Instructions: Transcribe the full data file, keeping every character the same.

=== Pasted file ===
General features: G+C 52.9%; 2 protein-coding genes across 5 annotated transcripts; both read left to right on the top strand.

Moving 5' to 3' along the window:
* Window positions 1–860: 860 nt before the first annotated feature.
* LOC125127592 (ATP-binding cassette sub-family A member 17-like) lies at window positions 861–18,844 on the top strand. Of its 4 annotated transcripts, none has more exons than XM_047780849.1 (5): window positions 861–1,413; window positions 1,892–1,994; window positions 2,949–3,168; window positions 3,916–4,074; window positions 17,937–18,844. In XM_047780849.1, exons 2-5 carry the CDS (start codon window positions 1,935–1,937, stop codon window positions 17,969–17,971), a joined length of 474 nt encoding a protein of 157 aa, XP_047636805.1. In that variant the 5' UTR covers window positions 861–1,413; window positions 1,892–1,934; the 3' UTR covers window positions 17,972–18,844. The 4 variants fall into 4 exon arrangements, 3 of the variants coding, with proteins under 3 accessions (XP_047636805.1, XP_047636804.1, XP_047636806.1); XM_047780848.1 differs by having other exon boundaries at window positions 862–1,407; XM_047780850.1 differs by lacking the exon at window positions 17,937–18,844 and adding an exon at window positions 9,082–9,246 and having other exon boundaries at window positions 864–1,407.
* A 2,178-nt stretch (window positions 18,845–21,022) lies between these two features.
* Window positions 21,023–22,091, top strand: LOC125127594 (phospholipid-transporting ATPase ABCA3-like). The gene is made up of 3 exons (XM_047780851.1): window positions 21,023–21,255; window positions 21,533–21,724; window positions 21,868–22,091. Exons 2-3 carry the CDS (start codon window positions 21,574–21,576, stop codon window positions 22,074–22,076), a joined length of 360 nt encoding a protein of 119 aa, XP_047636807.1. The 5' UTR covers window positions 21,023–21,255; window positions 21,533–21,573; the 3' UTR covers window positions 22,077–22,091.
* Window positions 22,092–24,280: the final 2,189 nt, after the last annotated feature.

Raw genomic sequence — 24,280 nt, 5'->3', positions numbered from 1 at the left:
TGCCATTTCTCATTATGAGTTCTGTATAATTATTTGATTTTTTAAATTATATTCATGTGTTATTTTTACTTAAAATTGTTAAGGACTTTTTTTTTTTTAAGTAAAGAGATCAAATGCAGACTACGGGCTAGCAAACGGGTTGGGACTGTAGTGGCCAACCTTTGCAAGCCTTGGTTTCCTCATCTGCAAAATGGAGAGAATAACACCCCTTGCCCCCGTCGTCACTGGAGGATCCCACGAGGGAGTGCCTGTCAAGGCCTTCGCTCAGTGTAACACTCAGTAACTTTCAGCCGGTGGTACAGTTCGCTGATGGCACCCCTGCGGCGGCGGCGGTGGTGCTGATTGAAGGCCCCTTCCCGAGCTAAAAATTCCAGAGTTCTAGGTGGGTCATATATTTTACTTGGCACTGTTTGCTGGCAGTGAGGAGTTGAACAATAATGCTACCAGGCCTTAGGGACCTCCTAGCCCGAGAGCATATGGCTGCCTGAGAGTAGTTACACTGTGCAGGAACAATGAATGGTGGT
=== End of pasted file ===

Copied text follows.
General features: G+C 52.9%; 2 protein-coding genes across 5 annotated transcripts; both read left to right on the top strand.

Moving 5' to 3' along the window:
* Window positions 1–860: 860 nt before the first annotated feature.
* LOC125127592 (ATP-binding cassette sub-family A member 17-like) lies at window positions 861–18,844 on the top strand. Of its 4 annotated transcripts, none has more exons than XM_047780849.1 (5): window positions 861–1,413; window positions 1,892–1,994; window positions 2,949–3,168; window positions 3,916–4,074; window positions 17,937–18,844. In XM_047780849.1, exons 2-5 carry the CDS (start codon window positions 1,935–1,937, stop codon window positions 17,969–17,971), a joined length of 474 nt encoding a protein of 157 aa, XP_047636805.1. In that variant the 5' UTR covers window positions 861–1,413; window positions 1,892–1,934; the 3' UTR covers window positions 17,972–18,844. The 4 variants fall into 4 exon arrangements, 3 of the variants coding, with proteins under 3 accessions (XP_047636805.1, XP_047636804.1, XP_047636806.1); XM_047780848.1 differs by having other exon boundaries at window positions 862–1,407; XM_047780850.1 differs by lacking the exon at window positions 17,937–18,844 and adding an exon at window positions 9,082–9,246 and having other exon boundaries at window positions 864–1,407.
* A 2,178-nt stretch (window positions 18,845–21,022) lies between these two features.
* Window positions 21,023–22,091, top strand: LOC125127594 (phospholipid-transporting ATPase ABCA3-like). The gene is made up of 3 exons (XM_047780851.1): window positions 21,023–21,255; window positions 21,533–21,724; window positions 21,868–22,091. Exons 2-3 carry the CDS (start codon window positions 21,574–21,576, stop codon window positions 22,074–22,076), a joined length of 360 nt encoding a protein of 119 aa, XP_047636807.1. The 5' UTR covers window positions 21,023–21,255; window positions 21,533–21,573; the 3' UTR covers window positions 22,077–22,091.
* Window positions 22,092–24,280: the final 2,189 nt, after the last annotated feature.

Raw genomic sequence — 24,280 nt, 5'->3', positions numbered from 1 at the left:
TGCCATTTCTCATTATGAGTTCTGTATAATTATTTGATTTTTTAAATTATATTCATGTGTTATTTTTACTTAAAATTGTTAAGGACTTTTTTTTTTTTAAGTAAAGAGATCAAATGCAGACTACGGGCTAGCAAACGGGTTGGGACTGTAGTGGCCAACCTTTGCAAGCCTTGGTTTCCTCATCTGCAAAATGGAGAGAATAACACCCCTTGCCCCCGTCGTCACTGGAGGATCCCACGAGGGAGTGCCTGTCAAGGCCTTCGCTCAGTGTAACACTCAGTAACTTTCAGCCGGTGGTACAGTTCGCTGATGGCACCCCTGCGGCGGCGGCGGTGGTGCTGATTGAAGGCCCCTTCCCGAGCTAAAAATTCCAGAGTTCTAGGTGGGTCATATATTTTACTTGGCACTGTTTGCTGGCAGTGAGGAGTTGAACAATAATGCTACCAGGCCTTAGGGACCTCCTAGCCCGAGAGCATATGGCTGCCTGAGAGTAGTTACACTGTGCAGGAACAATGAATGGTGGT